The cost-effectiveness of drug-eluting stents: a systematic review

Ligthart, Suzanne; Vlemmix, Floortje; Dendukuri, Nandini; Brophy, James M.
January 2007
CMAJ: Canadian Medical Association Journal;1/16/2007, Vol. 176 Issue 2, p199
Academic Journal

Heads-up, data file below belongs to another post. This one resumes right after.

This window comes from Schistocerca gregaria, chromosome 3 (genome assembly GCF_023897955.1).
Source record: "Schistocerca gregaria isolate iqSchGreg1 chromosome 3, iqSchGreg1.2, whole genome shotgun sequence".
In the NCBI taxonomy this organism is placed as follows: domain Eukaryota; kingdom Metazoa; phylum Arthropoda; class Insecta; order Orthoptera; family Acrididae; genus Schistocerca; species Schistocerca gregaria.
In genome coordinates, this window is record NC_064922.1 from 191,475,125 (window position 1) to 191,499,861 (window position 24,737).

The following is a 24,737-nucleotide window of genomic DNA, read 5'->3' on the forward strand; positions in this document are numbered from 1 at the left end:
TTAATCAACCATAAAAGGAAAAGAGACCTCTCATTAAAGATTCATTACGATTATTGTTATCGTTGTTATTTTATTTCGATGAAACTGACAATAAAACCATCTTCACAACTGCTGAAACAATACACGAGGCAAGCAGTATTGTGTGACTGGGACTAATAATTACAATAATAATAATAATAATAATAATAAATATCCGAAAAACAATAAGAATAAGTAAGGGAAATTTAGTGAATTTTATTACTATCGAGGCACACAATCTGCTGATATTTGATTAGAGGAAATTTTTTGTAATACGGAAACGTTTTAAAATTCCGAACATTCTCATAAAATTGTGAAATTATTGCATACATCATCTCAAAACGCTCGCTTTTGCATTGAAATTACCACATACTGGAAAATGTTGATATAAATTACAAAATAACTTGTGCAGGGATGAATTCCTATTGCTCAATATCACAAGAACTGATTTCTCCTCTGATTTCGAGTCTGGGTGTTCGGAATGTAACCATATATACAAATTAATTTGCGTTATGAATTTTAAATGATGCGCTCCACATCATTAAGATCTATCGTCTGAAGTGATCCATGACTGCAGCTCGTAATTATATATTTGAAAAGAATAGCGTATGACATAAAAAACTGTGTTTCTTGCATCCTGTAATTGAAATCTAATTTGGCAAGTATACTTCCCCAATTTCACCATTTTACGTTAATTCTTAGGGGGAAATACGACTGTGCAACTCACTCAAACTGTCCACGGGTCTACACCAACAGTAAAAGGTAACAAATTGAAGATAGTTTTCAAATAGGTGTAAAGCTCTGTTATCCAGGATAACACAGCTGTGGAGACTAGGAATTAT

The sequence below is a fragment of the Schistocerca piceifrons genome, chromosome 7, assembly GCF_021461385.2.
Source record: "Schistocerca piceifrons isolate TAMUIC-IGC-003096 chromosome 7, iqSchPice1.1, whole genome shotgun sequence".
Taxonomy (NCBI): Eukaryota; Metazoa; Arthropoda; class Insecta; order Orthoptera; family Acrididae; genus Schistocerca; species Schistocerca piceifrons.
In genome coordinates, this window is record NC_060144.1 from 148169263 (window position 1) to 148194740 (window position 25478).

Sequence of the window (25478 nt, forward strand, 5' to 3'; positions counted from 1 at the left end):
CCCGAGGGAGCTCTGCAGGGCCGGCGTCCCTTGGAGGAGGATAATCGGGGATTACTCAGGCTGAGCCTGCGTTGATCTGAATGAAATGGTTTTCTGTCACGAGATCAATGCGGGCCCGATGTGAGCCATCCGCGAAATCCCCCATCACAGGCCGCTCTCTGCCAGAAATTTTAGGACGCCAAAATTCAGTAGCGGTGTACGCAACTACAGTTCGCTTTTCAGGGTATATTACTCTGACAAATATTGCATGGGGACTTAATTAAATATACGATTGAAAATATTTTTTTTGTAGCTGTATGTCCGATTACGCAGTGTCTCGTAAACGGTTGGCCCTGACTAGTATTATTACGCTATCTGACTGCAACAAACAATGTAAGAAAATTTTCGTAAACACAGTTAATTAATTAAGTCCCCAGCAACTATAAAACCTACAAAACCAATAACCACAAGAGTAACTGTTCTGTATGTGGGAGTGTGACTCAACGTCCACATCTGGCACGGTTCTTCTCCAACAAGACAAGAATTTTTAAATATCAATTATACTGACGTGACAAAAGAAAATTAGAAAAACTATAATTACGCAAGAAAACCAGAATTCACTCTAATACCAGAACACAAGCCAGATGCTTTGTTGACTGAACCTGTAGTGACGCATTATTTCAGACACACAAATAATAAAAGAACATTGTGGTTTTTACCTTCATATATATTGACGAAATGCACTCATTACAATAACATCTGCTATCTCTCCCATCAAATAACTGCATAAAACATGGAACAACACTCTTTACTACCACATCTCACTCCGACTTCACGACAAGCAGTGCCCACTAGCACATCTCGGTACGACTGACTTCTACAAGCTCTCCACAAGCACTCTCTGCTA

Background: Drug-eluting stents have been seen as an attractive alternative to bare-metal stents for percutaneous coronary interventions (PCIs) because of the decreased need for revascularization. However, comparative clinical trials have shown no difference in patient outcomes, and drug-eluting stents are considerably more expensive than their bare-metal counterparts. We conducted a systematic review of all published comparative cost-effectiveness analyses to identify the factors contributing to the heterogeneity of their conclusions. Methods: We retrieved all articles published between Jan. 1, 2000, and July 31, 2006, in which the cost-effectiveness, from a third-party payer perspective, of drug-eluting stents was compared with that of bare-metal stents for PCI in unrestricted patient populations. Electronic databases, Web sites from health technology assessment groups and references of identified articles were searched. Our outcome variable was whether the study's conclusions favoured widespread use of drug-eluting stents, as assessed by 4 independent reviewers. Study characteristics such as quality, funding source, country and year of publication were extracted. Two-by-2 tables and Fisher's exact test were used to study the association between covariates and the outcome variable. A classification and regression tree (CART) model was used for multivariate analysis. Results: We identified 19 cost-effectiveness analyses. Ten were in favour of widespread use of drug-eluting stents, and 9 favoured more restrained use. Only 1 of 9 high-quality studies supported widespread use, as compared with 9 of 10 lower quality studies (p < 0.001). All of the 7 sponsored studies argued in favour of widespread use, as compared with 3 of the 12 studies without sponsorship (p = 0.003). Studies from the United States were more likely than those from other countries to endorse unlimited use (p = 0.032). A CART model with 2 covariates - study quality and sponsorship - provided the best fit (error rate 10.5%). Interpretation: Conclusions drawn by cost-effectiveness analyses of drug-eluting stents for PCI are associated with the study's quality, funding source and country of origin. Vigilance regarding these study characteristics is required when interpreting findings from cost-effectiveness analyses.


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